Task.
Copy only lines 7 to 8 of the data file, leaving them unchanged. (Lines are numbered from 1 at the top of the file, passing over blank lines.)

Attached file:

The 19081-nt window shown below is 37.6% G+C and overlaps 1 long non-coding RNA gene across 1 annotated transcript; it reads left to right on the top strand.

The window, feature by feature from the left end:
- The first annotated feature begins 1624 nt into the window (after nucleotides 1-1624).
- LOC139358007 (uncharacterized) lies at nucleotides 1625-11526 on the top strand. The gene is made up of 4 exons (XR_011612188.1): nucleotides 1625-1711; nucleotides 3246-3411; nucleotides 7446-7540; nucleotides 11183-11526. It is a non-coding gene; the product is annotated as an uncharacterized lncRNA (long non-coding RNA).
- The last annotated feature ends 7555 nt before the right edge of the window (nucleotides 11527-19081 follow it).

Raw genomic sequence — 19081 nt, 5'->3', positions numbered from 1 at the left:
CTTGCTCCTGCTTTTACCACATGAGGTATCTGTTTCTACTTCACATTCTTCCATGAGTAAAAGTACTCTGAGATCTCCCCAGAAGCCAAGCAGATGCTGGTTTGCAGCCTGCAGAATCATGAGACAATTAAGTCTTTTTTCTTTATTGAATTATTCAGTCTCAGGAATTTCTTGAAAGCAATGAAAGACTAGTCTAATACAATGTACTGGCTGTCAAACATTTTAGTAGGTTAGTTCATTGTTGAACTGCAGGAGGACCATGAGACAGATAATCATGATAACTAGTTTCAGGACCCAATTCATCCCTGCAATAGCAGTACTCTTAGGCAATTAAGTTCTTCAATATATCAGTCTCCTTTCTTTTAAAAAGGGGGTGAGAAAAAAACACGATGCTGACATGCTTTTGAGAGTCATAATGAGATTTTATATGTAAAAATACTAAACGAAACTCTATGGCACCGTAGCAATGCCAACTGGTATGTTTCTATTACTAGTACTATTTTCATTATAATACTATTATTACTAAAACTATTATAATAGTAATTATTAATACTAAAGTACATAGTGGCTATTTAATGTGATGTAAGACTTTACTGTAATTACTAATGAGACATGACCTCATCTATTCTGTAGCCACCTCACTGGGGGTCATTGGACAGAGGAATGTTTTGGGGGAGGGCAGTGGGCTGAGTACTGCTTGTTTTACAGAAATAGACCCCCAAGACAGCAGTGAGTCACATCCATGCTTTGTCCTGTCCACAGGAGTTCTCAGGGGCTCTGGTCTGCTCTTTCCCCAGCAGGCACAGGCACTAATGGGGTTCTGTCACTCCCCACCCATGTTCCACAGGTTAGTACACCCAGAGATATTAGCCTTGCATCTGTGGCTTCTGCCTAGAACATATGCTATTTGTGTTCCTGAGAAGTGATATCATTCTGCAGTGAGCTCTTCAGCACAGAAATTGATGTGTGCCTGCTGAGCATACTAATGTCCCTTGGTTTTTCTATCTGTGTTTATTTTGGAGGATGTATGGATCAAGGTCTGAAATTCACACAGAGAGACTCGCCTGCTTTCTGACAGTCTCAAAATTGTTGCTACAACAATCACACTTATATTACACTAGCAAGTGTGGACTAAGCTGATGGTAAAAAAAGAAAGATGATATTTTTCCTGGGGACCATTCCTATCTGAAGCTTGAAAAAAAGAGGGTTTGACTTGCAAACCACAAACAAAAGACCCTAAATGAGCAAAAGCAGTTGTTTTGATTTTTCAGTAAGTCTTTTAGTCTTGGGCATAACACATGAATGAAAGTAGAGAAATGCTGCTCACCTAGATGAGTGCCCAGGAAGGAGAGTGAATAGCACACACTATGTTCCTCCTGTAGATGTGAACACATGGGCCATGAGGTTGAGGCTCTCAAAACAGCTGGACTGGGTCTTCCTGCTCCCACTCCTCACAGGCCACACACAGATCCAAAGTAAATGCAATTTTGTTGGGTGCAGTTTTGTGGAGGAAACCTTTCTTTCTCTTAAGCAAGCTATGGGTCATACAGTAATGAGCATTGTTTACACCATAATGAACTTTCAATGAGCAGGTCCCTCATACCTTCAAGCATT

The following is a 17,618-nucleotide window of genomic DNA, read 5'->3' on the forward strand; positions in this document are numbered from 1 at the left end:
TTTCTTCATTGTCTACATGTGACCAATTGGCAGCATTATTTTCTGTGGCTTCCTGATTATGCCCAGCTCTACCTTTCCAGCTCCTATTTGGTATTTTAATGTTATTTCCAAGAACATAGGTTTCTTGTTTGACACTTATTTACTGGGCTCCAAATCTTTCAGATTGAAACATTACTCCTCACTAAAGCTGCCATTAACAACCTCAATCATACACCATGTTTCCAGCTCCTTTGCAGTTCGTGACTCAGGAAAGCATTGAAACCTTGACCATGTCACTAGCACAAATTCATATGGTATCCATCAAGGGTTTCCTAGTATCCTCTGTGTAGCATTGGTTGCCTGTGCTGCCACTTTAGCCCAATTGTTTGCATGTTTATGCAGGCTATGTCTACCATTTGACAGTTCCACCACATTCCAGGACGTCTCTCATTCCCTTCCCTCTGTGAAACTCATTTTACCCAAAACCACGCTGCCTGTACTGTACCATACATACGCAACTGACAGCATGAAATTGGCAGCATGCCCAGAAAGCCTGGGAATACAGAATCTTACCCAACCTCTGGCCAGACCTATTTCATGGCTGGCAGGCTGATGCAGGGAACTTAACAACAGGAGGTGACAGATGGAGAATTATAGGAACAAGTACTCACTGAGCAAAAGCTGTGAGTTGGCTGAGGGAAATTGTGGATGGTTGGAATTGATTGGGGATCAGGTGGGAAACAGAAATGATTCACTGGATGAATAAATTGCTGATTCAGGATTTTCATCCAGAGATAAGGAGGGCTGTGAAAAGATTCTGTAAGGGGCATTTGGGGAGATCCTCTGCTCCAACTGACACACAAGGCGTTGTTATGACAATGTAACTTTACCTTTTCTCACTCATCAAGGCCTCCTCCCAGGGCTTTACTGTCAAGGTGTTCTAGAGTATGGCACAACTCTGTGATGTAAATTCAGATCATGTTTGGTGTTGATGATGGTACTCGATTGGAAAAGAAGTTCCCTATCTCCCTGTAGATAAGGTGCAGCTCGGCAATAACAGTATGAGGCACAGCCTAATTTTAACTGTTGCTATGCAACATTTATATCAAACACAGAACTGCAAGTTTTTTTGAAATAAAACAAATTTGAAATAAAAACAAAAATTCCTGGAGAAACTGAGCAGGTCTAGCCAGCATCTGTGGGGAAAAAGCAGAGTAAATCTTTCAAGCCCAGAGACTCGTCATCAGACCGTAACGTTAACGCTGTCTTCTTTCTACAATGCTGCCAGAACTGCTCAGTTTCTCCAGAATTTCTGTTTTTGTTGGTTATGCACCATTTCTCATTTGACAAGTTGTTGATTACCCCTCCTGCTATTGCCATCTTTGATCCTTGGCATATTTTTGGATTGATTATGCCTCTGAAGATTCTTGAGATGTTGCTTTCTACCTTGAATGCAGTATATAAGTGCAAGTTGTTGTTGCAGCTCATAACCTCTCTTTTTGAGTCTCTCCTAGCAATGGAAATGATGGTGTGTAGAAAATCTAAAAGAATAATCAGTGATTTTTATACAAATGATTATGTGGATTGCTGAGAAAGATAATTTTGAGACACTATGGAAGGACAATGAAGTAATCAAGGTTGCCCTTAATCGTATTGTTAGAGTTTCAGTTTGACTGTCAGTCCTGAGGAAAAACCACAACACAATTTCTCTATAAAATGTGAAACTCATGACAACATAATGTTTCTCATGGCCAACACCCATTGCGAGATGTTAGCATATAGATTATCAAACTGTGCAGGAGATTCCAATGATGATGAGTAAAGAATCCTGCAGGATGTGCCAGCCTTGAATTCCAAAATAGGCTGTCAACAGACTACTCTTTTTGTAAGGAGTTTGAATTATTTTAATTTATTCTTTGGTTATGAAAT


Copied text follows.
CTTGCTCCTGCTTTTACCACATGAGGTATCTGTTTCTACTTCACATTCTTCCATGAGTAAAAGTACTCTGAGATCTCCCCAGAAGCCAAGCAGATGCTGGTTTGCAGCCTGCAGAATCATGAGACAATTAAGTCTTTTTTCTTTATTGAATTATTCAGTCTCAGGAATTTCTTGAAAGCAATGAAAGACTAGTCTAATACAATGTACTGGCTGTCAAACATTTTAGTAGGTTAGTTCATTGTTGAACTGCAGGAGGACCATGAGACAGATAATCATGATAACTAGTTTCAGGACCCAATTCATCCCTGCAATAGCAGTACTCTTAGGCAATTAAGTTCTTCAATATATCAGTCTCCTTTCTTTTAAAAAGGGGGTGAGAAAAAAACACGATGCTGACATGCTTTTGAGAGTCATAATGAGATTTTATATGTAAAAATACTAAACGAAACTCTATGGCACCGTAGCAATGCCAACTGGTATGTTTCTATTACTAGTACTATTTTCATTATAATACTATTATTACTAAAACTATTATAATAGTAATTATTAATACTAAAGTACATAGTGGCTATTTAATGTGATGTAAGACTTTACTGTAATTACTAATGAGACATGACCTCATCTATTCTGTAGCCACCTCACTGGGGGTCATTGGACAGAGGAATGTTTTGGGGGAGGGCAGTGGGCTGAGTACTGCTTGTTTTACAGAAATAGACCCCCAAGACAGCAGTGAGTCACATCCATGCTTTGTCCTGTCCACAGGAGTTCTCAGGGGCTCTGGTCTGCTCTTTCCCCAGCAGGCACAGGCACTAATGGGGTTCTGTCACTCCCCACCCATGTTCCACAGGTTAGTACACCCAGAGATATTAGCCTTGCATCTGTGGCTTCTGCCTAGAACATATGCTATTTGTGTTCCTGAGAAGTGATATCATTCTGCAGTGAGCTCTTCAGCACAGAAATTGATGTGTGCCTGCTGAGCATACTAATGTCCCTTGGTTTTTCTATCTGTGTTTATTTTGGAGGATGTATGGATCAAGGTCTGAAATTCACACAGAGAGACTCGCCTGCTTTCTGACAGTCTCAAAATTGTTGCTACAACAATCACACTTATATTACACTAGCAAGTGTGGACTAAGCTGATGGTAAAAAAAGAAAGATGATATTTTTCCTGGGGACCATTCCTATCTGAAGCTTGAAAAAAAGAGGGTTTGACTTGCAAACCACAAACAAAAGACCCTAAATGAGCAAAAGCAGTTGTTTTGATTTTTCAGTAAGTCTTTTAGTCTTGGGCATAACACATGAATGAAAGTAGAGAAATGCTGCTCACCTAGATGAGTGCCCAGGAAGGAGAGTGAATAGCACACACTATGTTCCTCCTGTAGATGTGAACACATGGGCCATGAGGTTGAGGCTCTCAAAACAGCTGGACTGGGTCTTCCTGCTCCCACTCCTCACAGGCCACACACAGATCCAAAGTAAATGCAATTTTGTTGGGTGCAGTTTTGTGGAGGAAACCTTTCTTTCTCTTAAGCAAGCTATGGGTCATACAGTAATGAGCATTGTTTACACCATAATGAACTTTCAATGAGCAGGTCCCTCATACCTTCAAGCATT

The following is a 17,618-nucleotide window of genomic DNA, read 5'->3' on the forward strand; positions in this document are numbered from 1 at the left end: